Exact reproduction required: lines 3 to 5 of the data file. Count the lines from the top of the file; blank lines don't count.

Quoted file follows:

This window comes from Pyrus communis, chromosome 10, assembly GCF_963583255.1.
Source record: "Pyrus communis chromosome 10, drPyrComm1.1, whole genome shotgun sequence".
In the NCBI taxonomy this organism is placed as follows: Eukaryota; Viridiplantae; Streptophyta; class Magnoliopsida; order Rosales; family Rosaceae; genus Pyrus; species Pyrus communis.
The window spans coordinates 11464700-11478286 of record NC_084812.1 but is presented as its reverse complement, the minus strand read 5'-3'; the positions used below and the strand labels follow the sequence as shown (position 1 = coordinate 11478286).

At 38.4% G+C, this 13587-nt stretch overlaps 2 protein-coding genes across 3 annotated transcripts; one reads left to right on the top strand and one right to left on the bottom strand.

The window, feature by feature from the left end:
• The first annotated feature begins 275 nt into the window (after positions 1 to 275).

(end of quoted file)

In the NCBI taxonomy this organism is placed as follows: Eukaryota; Viridiplantae; Streptophyta; class Magnoliopsida; order Rosales; family Rosaceae; genus Pyrus; species Pyrus communis.
The window spans coordinates 11464700-11478286 of record NC_084812.1 but is presented as its reverse complement, the minus strand read 5'-3'; the positions used below and the strand labels follow the sequence as shown (position 1 = coordinate 11478286).

At 38.4% G+C, this 13587-nt stretch overlaps 2 protein-coding genes across 3 annotated transcripts; one reads left to right on the top strand and one right to left on the bottom strand.